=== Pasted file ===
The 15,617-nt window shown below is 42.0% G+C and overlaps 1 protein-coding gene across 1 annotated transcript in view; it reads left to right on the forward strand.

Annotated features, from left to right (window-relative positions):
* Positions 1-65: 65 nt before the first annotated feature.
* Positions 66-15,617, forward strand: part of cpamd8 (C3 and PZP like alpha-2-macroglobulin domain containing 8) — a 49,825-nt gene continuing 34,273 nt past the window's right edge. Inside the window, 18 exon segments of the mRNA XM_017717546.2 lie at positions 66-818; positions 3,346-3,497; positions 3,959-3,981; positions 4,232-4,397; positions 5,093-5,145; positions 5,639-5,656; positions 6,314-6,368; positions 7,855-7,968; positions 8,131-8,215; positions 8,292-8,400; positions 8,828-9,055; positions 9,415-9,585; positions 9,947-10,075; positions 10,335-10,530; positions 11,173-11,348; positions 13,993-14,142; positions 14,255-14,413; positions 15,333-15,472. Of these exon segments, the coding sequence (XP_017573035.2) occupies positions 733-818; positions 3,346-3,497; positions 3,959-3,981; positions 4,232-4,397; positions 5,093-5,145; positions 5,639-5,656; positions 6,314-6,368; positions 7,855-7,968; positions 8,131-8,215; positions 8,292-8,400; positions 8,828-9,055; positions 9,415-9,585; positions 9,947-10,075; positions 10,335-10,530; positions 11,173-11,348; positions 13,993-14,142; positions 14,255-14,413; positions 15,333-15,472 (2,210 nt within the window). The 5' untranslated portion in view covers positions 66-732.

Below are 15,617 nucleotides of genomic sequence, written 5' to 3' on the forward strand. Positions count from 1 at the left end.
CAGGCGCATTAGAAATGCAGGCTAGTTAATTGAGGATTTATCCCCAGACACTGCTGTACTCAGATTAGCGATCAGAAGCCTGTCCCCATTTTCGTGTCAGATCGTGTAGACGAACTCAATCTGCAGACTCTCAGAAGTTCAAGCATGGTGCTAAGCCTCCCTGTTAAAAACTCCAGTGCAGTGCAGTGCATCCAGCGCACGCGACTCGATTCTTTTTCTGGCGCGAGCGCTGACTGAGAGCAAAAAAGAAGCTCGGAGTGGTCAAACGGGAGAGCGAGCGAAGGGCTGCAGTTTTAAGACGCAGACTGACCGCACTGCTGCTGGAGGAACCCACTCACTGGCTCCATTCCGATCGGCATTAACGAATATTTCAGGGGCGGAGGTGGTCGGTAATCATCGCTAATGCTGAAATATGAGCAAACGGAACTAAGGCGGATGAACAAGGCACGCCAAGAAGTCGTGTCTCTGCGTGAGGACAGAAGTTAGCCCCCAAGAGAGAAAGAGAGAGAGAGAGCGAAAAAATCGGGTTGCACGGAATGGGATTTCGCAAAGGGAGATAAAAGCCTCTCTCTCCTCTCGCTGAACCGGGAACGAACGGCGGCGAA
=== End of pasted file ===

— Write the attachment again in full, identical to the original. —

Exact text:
The 15,617-nt window shown below is 42.0% G+C and overlaps 1 protein-coding gene across 1 annotated transcript in view; it reads left to right on the forward strand.

Annotated features, from left to right (window-relative positions):
* Positions 1-65: 65 nt before the first annotated feature.
* Positions 66-15,617, forward strand: part of cpamd8 (C3 and PZP like alpha-2-macroglobulin domain containing 8) — a 49,825-nt gene continuing 34,273 nt past the window's right edge. Inside the window, 18 exon segments of the mRNA XM_017717546.2 lie at positions 66-818; positions 3,346-3,497; positions 3,959-3,981; positions 4,232-4,397; positions 5,093-5,145; positions 5,639-5,656; positions 6,314-6,368; positions 7,855-7,968; positions 8,131-8,215; positions 8,292-8,400; positions 8,828-9,055; positions 9,415-9,585; positions 9,947-10,075; positions 10,335-10,530; positions 11,173-11,348; positions 13,993-14,142; positions 14,255-14,413; positions 15,333-15,472. Of these exon segments, the coding sequence (XP_017573035.2) occupies positions 733-818; positions 3,346-3,497; positions 3,959-3,981; positions 4,232-4,397; positions 5,093-5,145; positions 5,639-5,656; positions 6,314-6,368; positions 7,855-7,968; positions 8,131-8,215; positions 8,292-8,400; positions 8,828-9,055; positions 9,415-9,585; positions 9,947-10,075; positions 10,335-10,530; positions 11,173-11,348; positions 13,993-14,142; positions 14,255-14,413; positions 15,333-15,472 (2,210 nt within the window). The 5' untranslated portion in view covers positions 66-732.

Below are 15,617 nucleotides of genomic sequence, written 5' to 3' on the forward strand. Positions count from 1 at the left end.
CAGGCGCATTAGAAATGCAGGCTAGTTAATTGAGGATTTATCCCCAGACACTGCTGTACTCAGATTAGCGATCAGAAGCCTGTCCCCATTTTCGTGTCAGATCGTGTAGACGAACTCAATCTGCAGACTCTCAGAAGTTCAAGCATGGTGCTAAGCCTCCCTGTTAAAAACTCCAGTGCAGTGCAGTGCATCCAGCGCACGCGACTCGATTCTTTTTCTGGCGCGAGCGCTGACTGAGAGCAAAAAAGAAGCTCGGAGTGGTCAAACGGGAGAGCGAGCGAAGGGCTGCAGTTTTAAGACGCAGACTGACCGCACTGCTGCTGGAGGAACCCACTCACTGGCTCCATTCCGATCGGCATTAACGAATATTTCAGGGGCGGAGGTGGTCGGTAATCATCGCTAATGCTGAAATATGAGCAAACGGAACTAAGGCGGATGAACAAGGCACGCCAAGAAGTCGTGTCTCTGCGTGAGGACAGAAGTTAGCCCCCAAGAGAGAAAGAGAGAGAGAGAGCGAAAAAATCGGGTTGCACGGAATGGGATTTCGCAAAGGGAGATAAAAGCCTCTCTCTCCTCTCGCTGAACCGGGAACGAACGGCGGCGAA